Paganistan: Notes from the Secret Commonwealth

In Which One Midwest Man-in-Black Confers, Converses & Otherwise Hob-Nobs with his Fellow Hob-Men (& -Women) Concerning the Sundry Ways of the Famed but Ill-Starred Tribe of Witches.

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God(s) Rest Ye, Unitarians



If you don't yet know Christopher Raible's no-holds-barred parody of the Christmas classic, from his 1964 Songs for the Cessation of Strife, you probably should.


God(s) Rest Ye, Unitarians


God(s) rest ye, Unitarians:

let nothing you dismay.

Remember, there's no evidence

there was a Christmas Day.

When Christ was born

is just not known,

no matter what they say.


Oh tidings of reason and fact,

reason and fact,

glad tidings of reason and fact.


There was no Star of Bethlehem,

there was no angel song;

there couldn't have been wise men,

for the trip would take too long.

The stories in the Bible

are historically wrong.




Our current Christmas customs

come from Persia and from Greece,

from Solstice celebrations

of the ancient Middle East.

This whole damned Christmas shpiel

is just another pagan feast!




Some years back, while teaching a Songs for the Winter Solstice workshop at one of the local witch stores, I had the pleasure of meeting Christopher Raible's granddaughter. Her grandfather had passed away a few years before, but she assured me that he would have been absolutely delighted to know that the pagans were singing his song.

So no, we haven't culturally appropriated from the Unitarians (now there's a verbal abomination for you); we have permission.

Of course, the song's anthropology is a little dated. Our current Christmas customs do not, in fact, come from Persia, Greece, or the ancient Middle East. Mostly (to speak for the US, anyhow) they derive from Germany and the British Isles.

Well, there's a stickler for historical accuracy in every pagan circle. When used judiciously, this kind of intellectual integrity must be regarded as a strength; at the very least, it keeps us honest.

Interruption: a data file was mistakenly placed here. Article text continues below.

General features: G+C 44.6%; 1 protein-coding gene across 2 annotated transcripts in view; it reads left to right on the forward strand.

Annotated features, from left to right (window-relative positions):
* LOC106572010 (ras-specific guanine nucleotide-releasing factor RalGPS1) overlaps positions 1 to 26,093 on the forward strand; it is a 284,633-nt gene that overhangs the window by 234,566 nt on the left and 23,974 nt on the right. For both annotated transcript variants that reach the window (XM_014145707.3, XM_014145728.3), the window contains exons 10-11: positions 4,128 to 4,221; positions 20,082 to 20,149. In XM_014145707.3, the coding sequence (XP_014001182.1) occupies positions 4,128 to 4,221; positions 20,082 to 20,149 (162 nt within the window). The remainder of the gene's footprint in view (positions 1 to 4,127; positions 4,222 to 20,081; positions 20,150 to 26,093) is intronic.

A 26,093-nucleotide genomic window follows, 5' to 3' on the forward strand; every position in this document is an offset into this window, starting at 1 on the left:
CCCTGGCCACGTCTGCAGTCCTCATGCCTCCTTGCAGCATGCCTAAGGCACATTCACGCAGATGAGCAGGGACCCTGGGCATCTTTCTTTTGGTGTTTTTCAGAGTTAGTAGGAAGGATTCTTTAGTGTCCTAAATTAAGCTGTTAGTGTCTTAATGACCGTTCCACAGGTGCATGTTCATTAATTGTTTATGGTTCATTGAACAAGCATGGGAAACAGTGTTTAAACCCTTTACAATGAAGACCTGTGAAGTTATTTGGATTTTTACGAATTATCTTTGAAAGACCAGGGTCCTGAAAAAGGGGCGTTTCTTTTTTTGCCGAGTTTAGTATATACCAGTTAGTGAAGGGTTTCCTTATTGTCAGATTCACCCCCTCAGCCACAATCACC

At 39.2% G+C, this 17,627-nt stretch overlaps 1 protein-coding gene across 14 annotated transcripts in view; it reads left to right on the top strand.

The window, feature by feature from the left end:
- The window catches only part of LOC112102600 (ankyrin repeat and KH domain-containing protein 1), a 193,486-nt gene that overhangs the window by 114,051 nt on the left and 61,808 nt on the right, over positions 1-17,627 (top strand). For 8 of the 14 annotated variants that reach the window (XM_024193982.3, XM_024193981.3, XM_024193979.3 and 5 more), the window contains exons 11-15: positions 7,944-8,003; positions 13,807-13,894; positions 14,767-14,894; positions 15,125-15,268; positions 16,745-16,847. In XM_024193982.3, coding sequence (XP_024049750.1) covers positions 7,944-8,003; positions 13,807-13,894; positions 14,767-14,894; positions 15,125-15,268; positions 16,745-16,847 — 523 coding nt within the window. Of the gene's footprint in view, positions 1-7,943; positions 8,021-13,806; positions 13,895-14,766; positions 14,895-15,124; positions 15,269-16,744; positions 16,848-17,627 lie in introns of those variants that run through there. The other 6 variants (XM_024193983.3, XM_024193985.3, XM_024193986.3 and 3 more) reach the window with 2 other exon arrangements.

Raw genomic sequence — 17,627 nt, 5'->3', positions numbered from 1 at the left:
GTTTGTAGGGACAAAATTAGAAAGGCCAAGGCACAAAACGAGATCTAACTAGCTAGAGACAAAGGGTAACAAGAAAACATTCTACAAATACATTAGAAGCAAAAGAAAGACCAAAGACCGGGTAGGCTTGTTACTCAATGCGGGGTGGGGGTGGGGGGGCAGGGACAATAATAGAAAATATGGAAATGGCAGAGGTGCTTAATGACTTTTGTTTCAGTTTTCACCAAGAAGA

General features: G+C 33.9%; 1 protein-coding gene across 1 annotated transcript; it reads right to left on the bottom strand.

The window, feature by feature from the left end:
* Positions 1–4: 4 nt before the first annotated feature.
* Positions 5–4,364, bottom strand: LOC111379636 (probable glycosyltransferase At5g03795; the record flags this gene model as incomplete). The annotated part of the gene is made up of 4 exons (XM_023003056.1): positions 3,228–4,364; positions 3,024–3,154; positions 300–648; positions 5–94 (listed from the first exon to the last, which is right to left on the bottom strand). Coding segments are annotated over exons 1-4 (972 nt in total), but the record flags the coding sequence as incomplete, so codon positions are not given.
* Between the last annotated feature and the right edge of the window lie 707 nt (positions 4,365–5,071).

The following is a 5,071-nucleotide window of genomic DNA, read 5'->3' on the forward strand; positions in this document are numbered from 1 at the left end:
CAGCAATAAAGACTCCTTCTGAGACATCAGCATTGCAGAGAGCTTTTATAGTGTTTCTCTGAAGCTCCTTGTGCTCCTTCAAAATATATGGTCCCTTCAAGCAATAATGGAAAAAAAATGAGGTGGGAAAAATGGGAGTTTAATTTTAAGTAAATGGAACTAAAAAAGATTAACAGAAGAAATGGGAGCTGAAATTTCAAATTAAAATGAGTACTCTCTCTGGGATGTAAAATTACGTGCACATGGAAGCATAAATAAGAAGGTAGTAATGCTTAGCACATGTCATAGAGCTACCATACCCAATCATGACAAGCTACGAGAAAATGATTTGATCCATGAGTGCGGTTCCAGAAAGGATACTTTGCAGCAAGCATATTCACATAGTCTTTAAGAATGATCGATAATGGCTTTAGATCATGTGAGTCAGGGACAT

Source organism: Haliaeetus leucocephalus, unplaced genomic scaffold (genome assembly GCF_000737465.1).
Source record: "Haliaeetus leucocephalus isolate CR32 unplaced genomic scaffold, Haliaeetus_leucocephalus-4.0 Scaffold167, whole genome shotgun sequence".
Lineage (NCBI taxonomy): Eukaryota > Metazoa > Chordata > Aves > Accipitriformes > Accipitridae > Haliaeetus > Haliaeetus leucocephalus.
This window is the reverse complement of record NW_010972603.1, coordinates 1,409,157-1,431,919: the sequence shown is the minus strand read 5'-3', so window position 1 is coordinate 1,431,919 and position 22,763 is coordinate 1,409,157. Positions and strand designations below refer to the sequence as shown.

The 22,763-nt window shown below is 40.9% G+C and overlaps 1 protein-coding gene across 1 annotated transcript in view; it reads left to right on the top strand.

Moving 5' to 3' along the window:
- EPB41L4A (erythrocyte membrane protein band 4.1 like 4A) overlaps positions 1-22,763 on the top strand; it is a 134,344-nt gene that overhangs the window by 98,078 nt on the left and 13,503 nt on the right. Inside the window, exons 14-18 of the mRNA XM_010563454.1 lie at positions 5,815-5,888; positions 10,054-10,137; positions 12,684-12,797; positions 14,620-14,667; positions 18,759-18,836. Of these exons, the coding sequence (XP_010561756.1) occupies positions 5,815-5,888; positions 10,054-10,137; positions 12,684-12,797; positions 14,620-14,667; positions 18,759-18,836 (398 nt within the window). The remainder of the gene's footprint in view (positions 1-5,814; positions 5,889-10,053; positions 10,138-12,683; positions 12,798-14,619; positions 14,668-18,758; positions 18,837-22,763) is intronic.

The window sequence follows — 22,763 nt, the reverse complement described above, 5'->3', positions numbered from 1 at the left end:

So, with the very kind permission of Rudd Rayfield, who wrote it, I hereby offer a breath-of-fresh-air update for Raible's third verse, which to my mind actually improves on the original:


Our current Christmas customs

come from Germans and from Norse,

from Solstice celebrations

when the Sun has run its course.

This whole damned Christmas shpiel

is quite the pagan tour de force!


Just like they sing it in Paganistan.



With thanks and a tip of the black, pointy hat, to Rudd Rayfield








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Tagged in: Yule carols
Poet, scholar and storyteller Steven Posch was raised in the hardwood forests of western Pennsylvania by white-tailed deer. (That's the story, anyway.) He emigrated to Paganistan in 1979 and by sheer dint of personality has become one of Lake Country's foremost men-in-black. He is current keeper of the Minnesota Ooser.


  • John Zelasko
    John Zelasko Friday, 10 December 2021

    Yule tide greetings!
    Anyone curious about the true "reason for the season" may want to use the Youtube search engine with wordings like, "Christmas is Pagan" to get a variety of quite good videos that are truly enlightening. I also use Bing videos from Microsoft, but many of the offerings take me to Youtube. Nevertheless, as an astrologer and amateur astronomer, I agree with the findings.

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